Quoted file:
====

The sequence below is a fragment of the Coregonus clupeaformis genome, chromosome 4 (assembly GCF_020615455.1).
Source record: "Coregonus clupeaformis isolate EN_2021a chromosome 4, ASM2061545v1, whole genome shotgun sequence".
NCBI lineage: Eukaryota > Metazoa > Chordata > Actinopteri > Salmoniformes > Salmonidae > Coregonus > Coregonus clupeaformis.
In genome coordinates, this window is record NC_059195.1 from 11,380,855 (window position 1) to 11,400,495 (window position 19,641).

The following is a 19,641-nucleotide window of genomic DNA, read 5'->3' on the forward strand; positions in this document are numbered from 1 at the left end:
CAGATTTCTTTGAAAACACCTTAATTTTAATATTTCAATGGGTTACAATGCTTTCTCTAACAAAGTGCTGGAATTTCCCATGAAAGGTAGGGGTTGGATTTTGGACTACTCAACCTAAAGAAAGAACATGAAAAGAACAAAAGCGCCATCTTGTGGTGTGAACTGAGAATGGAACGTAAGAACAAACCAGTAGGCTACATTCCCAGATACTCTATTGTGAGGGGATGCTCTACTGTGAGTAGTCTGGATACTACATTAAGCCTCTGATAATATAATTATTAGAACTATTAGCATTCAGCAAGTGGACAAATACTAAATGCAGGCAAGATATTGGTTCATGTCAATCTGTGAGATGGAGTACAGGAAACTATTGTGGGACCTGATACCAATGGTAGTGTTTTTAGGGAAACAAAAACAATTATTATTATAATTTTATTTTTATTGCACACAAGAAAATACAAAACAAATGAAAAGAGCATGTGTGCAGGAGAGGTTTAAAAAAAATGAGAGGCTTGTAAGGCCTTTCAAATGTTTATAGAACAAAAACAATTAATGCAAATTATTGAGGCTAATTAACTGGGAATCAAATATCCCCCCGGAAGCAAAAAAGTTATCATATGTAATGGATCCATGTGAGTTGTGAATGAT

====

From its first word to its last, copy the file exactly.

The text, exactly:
The sequence below is a fragment of the Coregonus clupeaformis genome, chromosome 4 (assembly GCF_020615455.1).
Source record: "Coregonus clupeaformis isolate EN_2021a chromosome 4, ASM2061545v1, whole genome shotgun sequence".
NCBI lineage: Eukaryota > Metazoa > Chordata > Actinopteri > Salmoniformes > Salmonidae > Coregonus > Coregonus clupeaformis.
In genome coordinates, this window is record NC_059195.1 from 11,380,855 (window position 1) to 11,400,495 (window position 19,641).

The following is a 19,641-nucleotide window of genomic DNA, read 5'->3' on the forward strand; positions in this document are numbered from 1 at the left end:
CAGATTTCTTTGAAAACACCTTAATTTTAATATTTCAATGGGTTACAATGCTTTCTCTAACAAAGTGCTGGAATTTCCCATGAAAGGTAGGGGTTGGATTTTGGACTACTCAACCTAAAGAAAGAACATGAAAAGAACAAAAGCGCCATCTTGTGGTGTGAACTGAGAATGGAACGTAAGAACAAACCAGTAGGCTACATTCCCAGATACTCTATTGTGAGGGGATGCTCTACTGTGAGTAGTCTGGATACTACATTAAGCCTCTGATAATATAATTATTAGAACTATTAGCATTCAGCAAGTGGACAAATACTAAATGCAGGCAAGATATTGGTTCATGTCAATCTGTGAGATGGAGTACAGGAAACTATTGTGGGACCTGATACCAATGGTAGTGTTTTTAGGGAAACAAAAACAATTATTATTATAATTTTATTTTTATTGCACACAAGAAAATACAAAACAAATGAAAAGAGCATGTGTGCAGGAGAGGTTTAAAAAAAATGAGAGGCTTGTAAGGCCTTTCAAATGTTTATAGAACAAAAACAATTAATGCAAATTATTGAGGCTAATTAACTGGGAATCAAATATCCCCCCGGAAGCAAAAAAGTTATCATATGTAATGGATCCATGTGAGTTGTGAATGAT